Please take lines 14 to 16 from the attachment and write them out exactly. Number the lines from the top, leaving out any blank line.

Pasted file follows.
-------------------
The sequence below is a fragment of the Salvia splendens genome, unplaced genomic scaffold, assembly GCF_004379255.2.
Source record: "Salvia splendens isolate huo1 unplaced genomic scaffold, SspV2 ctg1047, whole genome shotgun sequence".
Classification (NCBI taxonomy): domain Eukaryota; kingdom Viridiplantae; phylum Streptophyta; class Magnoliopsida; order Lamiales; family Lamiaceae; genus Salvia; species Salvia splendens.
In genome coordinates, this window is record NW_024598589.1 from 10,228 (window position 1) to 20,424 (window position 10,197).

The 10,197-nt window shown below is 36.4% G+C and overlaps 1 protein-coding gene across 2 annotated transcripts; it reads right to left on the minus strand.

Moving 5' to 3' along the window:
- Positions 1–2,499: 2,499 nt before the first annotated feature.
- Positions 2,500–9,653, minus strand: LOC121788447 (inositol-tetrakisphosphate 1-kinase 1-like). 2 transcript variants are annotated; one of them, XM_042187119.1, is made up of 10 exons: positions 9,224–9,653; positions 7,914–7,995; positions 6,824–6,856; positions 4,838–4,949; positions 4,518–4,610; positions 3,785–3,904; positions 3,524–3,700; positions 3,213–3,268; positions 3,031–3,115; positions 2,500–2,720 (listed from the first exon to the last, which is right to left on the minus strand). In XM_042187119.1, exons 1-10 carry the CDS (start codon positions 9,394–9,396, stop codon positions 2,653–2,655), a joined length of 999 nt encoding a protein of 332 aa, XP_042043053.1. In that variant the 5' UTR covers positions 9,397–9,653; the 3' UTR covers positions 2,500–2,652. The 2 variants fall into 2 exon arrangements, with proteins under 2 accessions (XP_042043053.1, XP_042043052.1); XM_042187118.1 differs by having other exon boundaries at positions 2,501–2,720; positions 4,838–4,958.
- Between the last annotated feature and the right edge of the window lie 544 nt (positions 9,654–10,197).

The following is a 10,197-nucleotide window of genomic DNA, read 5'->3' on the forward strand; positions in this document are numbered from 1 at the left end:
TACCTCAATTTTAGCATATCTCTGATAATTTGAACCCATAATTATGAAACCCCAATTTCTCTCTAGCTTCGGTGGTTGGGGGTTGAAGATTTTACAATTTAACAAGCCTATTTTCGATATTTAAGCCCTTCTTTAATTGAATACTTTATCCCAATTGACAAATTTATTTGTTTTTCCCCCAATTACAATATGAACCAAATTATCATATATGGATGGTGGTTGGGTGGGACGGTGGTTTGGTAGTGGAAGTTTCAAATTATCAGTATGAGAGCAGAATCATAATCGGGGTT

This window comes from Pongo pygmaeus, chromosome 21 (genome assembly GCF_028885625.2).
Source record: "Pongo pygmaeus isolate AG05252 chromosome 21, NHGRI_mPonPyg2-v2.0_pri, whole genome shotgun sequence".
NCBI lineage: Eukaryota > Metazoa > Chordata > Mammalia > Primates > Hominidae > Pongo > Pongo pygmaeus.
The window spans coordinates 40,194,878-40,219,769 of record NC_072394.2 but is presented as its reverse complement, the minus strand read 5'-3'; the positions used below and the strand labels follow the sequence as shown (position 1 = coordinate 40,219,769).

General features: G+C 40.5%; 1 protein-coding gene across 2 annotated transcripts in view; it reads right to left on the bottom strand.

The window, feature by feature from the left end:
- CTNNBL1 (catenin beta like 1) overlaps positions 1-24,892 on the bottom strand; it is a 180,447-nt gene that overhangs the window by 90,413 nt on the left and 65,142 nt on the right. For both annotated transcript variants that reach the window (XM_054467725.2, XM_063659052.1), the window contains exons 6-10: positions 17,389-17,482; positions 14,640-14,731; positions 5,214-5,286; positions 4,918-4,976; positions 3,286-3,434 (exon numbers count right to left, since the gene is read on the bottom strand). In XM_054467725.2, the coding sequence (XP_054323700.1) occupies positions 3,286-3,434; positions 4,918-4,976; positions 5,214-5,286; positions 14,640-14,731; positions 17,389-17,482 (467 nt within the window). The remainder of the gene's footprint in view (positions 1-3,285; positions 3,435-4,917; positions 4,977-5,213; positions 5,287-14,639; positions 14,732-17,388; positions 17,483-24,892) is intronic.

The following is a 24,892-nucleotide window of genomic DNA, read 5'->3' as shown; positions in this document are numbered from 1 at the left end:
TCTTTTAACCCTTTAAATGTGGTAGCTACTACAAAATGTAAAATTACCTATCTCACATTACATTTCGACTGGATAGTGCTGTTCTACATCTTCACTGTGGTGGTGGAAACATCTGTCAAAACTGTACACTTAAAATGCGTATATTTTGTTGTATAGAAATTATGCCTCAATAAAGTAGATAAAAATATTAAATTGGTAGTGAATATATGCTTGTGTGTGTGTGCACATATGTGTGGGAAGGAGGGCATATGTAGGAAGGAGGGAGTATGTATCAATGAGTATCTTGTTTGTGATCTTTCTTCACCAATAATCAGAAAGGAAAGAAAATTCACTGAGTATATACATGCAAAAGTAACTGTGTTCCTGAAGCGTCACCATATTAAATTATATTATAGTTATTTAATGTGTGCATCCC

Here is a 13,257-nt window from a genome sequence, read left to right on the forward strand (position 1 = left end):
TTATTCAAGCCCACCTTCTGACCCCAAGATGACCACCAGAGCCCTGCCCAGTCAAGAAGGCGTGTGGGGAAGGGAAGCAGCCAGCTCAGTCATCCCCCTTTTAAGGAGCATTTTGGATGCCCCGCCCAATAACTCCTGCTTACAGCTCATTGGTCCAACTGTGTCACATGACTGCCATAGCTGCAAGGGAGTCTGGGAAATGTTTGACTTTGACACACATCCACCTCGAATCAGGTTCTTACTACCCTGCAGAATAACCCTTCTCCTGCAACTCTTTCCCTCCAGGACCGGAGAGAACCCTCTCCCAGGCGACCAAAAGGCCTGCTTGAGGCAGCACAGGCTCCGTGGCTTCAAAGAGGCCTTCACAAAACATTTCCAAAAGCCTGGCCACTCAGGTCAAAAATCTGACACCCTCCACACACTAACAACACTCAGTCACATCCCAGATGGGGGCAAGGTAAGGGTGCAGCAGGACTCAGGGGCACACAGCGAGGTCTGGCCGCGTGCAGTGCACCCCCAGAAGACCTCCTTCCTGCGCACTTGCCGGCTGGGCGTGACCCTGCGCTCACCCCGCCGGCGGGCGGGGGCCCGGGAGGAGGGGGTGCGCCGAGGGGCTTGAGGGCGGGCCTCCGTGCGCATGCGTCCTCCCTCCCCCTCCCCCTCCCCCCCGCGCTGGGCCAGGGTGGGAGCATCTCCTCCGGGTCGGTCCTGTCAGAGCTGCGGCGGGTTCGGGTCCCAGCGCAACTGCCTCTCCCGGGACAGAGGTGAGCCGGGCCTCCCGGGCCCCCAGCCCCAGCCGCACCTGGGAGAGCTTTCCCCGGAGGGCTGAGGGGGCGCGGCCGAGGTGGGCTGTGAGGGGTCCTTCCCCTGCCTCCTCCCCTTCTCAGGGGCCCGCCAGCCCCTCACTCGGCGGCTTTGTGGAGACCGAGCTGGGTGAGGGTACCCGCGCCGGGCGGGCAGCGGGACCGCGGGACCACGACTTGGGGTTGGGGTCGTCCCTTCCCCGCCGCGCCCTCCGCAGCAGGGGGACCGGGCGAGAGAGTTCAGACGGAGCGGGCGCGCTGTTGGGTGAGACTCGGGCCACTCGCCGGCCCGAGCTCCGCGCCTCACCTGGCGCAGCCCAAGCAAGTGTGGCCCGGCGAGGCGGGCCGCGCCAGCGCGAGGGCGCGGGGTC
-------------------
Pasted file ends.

NCBI lineage: Eukaryota > Metazoa > Chordata > Mammalia > Primates > Hominidae > Pongo > Pongo pygmaeus.
The window spans coordinates 40,194,878-40,219,769 of record NC_072394.2 but is presented as its reverse complement, the minus strand read 5'-3'; the positions used below and the strand labels follow the sequence as shown (position 1 = coordinate 40,219,769).

General features: G+C 40.5%; 1 protein-coding gene across 2 annotated transcripts in view; it reads right to left on the bottom strand.